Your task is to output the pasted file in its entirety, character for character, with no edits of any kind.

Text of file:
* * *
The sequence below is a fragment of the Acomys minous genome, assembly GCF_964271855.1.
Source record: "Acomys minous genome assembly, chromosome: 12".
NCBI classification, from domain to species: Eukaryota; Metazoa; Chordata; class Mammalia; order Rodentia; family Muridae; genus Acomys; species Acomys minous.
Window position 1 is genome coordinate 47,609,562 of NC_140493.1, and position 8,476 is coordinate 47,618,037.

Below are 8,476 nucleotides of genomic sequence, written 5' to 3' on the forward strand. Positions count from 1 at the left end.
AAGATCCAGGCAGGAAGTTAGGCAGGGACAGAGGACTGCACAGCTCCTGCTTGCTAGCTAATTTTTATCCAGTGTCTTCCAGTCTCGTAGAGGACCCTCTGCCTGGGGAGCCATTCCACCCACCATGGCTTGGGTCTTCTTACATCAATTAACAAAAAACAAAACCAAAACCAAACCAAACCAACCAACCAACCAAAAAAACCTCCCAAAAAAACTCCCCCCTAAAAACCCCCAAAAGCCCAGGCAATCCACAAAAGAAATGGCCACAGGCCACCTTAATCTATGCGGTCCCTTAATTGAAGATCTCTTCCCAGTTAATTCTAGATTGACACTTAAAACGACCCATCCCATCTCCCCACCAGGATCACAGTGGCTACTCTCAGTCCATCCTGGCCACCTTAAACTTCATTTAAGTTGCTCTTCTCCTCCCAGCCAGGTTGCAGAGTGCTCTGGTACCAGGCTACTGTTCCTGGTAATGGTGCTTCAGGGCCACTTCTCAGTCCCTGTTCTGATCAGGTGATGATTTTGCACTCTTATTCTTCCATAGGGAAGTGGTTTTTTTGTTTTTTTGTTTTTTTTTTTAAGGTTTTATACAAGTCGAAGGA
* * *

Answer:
The sequence below is a fragment of the Acomys minous genome, assembly GCF_964271855.1.
Source record: "Acomys minous genome assembly, chromosome: 12".
NCBI classification, from domain to species: Eukaryota; Metazoa; Chordata; class Mammalia; order Rodentia; family Muridae; genus Acomys; species Acomys minous.
Window position 1 is genome coordinate 47,609,562 of NC_140493.1, and position 8,476 is coordinate 47,618,037.

Below are 8,476 nucleotides of genomic sequence, written 5' to 3' on the forward strand. Positions count from 1 at the left end.
AAGATCCAGGCAGGAAGTTAGGCAGGGACAGAGGACTGCACAGCTCCTGCTTGCTAGCTAATTTTTATCCAGTGTCTTCCAGTCTCGTAGAGGACCCTCTGCCTGGGGAGCCATTCCACCCACCATGGCTTGGGTCTTCTTACATCAATTAACAAAAAACAAAACCAAAACCAAACCAAACCAACCAACCAACCAAAAAAACCTCCCAAAAAAACTCCCCCCTAAAAACCCCCAAAAGCCCAGGCAATCCACAAAAGAAATGGCCACAGGCCACCTTAATCTATGCGGTCCCTTAATTGAAGATCTCTTCCCAGTTAATTCTAGATTGACACTTAAAACGACCCATCCCATCTCCCCACCAGGATCACAGTGGCTACTCTCAGTCCATCCTGGCCACCTTAAACTTCATTTAAGTTGCTCTTCTCCTCCCAGCCAGGTTGCAGAGTGCTCTGGTACCAGGCTACTGTTCCTGGTAATGGTGCTTCAGGGCCACTTCTCAGTCCCTGTTCTGATCAGGTGATGATTTTGCACTCTTATTCTTCCATAGGGAAGTGGTTTTTTTGTTTTTTTGTTTTTTTTTTTAAGGTTTTATACAAGTCGAAGGA